French essential key expressions, idioms and verbs

To add to our previous lists of expressions published in French Accent Magazine where we provided some “do’s” and “don’ts” of typical mistakes that frequently result from making a direct and literal translation from English to French, we have come up with an additional list.  These common errors are what differentiate a French native speaker from a foreign French speaker.  As was the case last time, we carefully chose those we hear most often and which will make a difference to the French native’s ear.

1) The opportunity

There is a direct translation for the word opportunity which is l’opportunité but it is used mostly in a professional context.
Example: Chez Siemens, j’ai eu l’opportunité de lancer un nouveau projet = At Siemens, I had the opportunity to launch a new project.

However, when you wish to express the word opportunity in a social or casual context; then it will sound a bit awkward to use l’opportunité. Best would be to say la possibilité or l’occasion.

J’ai eu l’occasion de rencontrer la femme de Laurent = I had the opportunity to meet Laurent’s wife.
Avec mon voisin, j’ai l’occcasion (ou j’ai la possibilité) de parler en français =With my neighbor, I have the opportunity to speak French.

L’occasion will be used when referring to a lucky type of opportunity while la possibilité communicates that you have a distinct and possible opportunity in a professional sense.

Don’t Say: J’ai eu l’opportunité d’aller faire du ski dans les Alpes françaises.
Say: J’ai eu l’occasion/la possibilité de faire du ski dans les Alpes françaises = I had the opportunity to go skiing in the French Alps.

2) Second hand/ used

It’s only natural to move on to this topic as this is giving us the occasion (the opportunity) to elaborate about the word occasion!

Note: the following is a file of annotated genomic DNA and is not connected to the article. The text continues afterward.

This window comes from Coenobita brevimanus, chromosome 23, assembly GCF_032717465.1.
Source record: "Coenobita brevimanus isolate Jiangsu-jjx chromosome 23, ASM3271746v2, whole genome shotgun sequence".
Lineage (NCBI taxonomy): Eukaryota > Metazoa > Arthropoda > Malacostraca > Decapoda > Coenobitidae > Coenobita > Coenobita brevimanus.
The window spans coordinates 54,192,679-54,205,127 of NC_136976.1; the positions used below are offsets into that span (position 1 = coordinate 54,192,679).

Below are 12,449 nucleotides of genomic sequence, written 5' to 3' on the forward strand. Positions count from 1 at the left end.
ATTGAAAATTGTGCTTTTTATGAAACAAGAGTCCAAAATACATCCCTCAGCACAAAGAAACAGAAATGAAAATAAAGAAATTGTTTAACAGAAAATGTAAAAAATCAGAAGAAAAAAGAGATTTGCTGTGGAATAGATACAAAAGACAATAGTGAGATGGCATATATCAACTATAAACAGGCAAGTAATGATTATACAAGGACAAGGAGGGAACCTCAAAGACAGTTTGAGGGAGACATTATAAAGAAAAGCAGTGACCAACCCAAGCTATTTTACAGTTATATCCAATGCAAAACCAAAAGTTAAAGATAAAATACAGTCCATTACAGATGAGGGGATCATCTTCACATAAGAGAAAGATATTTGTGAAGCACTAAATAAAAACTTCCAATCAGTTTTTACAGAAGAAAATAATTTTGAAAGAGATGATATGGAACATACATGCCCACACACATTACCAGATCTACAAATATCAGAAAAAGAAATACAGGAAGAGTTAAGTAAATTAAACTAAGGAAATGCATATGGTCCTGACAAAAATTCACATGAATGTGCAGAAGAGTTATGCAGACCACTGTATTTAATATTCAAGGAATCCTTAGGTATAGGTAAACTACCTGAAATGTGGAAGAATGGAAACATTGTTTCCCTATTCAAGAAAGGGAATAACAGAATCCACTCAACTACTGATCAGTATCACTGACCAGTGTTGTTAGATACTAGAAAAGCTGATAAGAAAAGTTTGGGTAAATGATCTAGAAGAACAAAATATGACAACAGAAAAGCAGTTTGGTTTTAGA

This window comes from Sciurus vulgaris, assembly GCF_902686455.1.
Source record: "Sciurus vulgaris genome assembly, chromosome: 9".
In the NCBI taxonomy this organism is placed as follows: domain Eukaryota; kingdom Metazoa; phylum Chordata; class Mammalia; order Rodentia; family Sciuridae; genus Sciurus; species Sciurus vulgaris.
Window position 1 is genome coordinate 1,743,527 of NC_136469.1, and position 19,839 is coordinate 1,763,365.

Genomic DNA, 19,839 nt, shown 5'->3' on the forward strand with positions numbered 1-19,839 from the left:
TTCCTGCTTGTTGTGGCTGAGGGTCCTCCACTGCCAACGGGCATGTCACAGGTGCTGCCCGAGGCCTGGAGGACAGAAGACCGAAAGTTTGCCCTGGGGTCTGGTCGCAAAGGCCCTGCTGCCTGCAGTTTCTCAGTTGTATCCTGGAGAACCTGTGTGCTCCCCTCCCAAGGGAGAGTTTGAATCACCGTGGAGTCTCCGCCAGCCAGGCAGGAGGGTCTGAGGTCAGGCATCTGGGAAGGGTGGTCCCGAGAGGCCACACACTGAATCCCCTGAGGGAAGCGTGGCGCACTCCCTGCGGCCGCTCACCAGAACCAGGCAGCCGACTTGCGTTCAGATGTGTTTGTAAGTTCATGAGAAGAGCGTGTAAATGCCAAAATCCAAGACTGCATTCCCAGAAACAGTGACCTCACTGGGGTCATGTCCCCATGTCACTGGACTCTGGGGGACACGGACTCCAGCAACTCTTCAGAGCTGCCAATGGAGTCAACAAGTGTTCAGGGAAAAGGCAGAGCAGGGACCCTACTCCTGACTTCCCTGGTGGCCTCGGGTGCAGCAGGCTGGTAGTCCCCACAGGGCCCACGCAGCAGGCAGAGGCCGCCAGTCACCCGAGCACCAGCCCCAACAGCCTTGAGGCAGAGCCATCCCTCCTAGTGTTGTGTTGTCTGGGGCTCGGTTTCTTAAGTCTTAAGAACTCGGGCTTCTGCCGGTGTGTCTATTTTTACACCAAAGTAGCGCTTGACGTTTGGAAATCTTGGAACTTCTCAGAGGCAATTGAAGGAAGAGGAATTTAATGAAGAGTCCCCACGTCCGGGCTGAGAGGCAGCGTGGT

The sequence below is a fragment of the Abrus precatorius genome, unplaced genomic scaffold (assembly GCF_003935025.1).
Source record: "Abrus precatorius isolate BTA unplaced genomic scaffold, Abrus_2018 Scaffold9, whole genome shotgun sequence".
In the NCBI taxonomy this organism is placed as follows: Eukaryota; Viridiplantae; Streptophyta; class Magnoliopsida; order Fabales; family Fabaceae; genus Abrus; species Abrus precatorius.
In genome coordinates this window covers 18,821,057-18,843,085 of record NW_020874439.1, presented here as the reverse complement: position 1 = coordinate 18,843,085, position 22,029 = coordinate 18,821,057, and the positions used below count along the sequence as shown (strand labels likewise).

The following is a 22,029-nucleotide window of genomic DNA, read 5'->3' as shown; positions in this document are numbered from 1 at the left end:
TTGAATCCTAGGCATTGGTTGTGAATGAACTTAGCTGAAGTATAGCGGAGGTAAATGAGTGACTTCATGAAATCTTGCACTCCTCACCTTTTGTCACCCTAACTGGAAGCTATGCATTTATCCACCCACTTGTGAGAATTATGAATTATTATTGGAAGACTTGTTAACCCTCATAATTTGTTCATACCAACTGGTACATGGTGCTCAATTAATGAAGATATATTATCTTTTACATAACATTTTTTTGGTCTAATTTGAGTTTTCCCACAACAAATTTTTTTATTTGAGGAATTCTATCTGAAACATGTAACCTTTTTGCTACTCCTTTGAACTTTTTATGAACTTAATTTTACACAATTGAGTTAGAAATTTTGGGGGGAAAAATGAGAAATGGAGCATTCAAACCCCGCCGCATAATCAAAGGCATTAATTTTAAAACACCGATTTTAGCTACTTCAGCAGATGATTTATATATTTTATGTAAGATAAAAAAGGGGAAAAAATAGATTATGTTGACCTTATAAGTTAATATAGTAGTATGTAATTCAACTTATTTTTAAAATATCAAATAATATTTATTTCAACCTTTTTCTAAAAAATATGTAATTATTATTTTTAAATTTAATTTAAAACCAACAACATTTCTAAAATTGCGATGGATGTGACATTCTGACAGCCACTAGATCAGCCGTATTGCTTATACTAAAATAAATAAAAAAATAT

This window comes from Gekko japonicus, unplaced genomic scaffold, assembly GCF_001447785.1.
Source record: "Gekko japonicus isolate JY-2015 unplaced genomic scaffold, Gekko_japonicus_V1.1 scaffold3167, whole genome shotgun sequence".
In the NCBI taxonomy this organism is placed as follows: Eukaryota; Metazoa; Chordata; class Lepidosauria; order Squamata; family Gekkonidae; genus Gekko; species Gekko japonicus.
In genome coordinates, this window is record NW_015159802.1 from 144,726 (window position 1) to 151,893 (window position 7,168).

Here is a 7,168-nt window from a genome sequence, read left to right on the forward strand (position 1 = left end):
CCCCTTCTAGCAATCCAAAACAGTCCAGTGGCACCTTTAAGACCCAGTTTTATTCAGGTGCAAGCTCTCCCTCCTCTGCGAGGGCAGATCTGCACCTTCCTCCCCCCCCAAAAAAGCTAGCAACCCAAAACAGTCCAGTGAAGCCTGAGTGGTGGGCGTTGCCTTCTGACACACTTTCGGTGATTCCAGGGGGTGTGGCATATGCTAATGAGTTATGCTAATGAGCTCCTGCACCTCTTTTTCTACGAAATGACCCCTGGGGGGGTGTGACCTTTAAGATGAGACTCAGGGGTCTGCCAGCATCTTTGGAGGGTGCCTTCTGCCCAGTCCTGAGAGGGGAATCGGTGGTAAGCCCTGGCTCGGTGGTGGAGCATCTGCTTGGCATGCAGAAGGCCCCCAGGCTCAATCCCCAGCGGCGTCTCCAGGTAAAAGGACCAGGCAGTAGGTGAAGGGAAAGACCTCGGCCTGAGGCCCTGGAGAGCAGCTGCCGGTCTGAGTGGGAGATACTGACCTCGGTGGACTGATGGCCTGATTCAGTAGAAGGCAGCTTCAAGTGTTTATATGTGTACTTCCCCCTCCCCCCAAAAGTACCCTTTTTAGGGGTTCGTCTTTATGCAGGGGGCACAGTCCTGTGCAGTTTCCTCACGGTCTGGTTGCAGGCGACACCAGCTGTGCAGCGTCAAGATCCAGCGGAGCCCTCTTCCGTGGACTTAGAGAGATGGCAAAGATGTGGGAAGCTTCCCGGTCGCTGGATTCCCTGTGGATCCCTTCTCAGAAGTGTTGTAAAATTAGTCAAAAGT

We learned in point 1 above that occasion can be used to replace the word opportunité.  You will also notice that this same word is also used for second hand or used things.

Example: J’ai acheté une voiture d’occasion = I bought a used car.

Idem with used books: des livres d’occasion; used furniture: des meubles d’occasion, etc.

If you are in France, you’ve probably seen it many times on signs. Notice also that we do not use the word usé for old or second hand because that would give the object a negative connotation.  Usé means that is has been used a lot and it is no longer in a good shape or worn out.
Don’t Say: J’ai acheté une voiture usée.
Say: J’ai acheté une voiture d’occasion.

3) Complete

During our French lessons, we often hear the word complet used in many contexts from our students.  It’s understandable that it sounds a bit awkward to the French ear, especially after hearing it so often.

So when do we use the word complet?
Mostly to indicate that a hotel is full or a concert hall is sold out.

Example: L’hôtel est complet = The hotel is full.

In regards to the French verb compléter, we can use it when filling out documents, even though we use the verb remplir even more…  You can hear either: Pouvez-vous compléter ce document? or: Pouvez-vous remplir ce document?

We mostly use compléter when we’re adding something for improvement.

Je complète ma formation avec un stage en cuisine = I’m completing (rounding off or supplementing) my training with a an internship in cooking (this tells you that you’re adding more training to improve your overall abilities).
Je complète ce livre  avec des photos = I’m completing this book with pictures. In other words, I’m adding pictures to this book.

Otherwise, each time you want to say that you’ve completed something in a context that you’ve finished it, you should use the verb terminer.

J’ai terminé mes études à Paris il y a 5 ans = I completed my studies in Paris 5 years ago.
On a terminé le projet hier soir = We completed the project last night.

Don’t say: J’ai complété mes études.
Say: J’ai terminé mes études.

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4) To bring someone to a place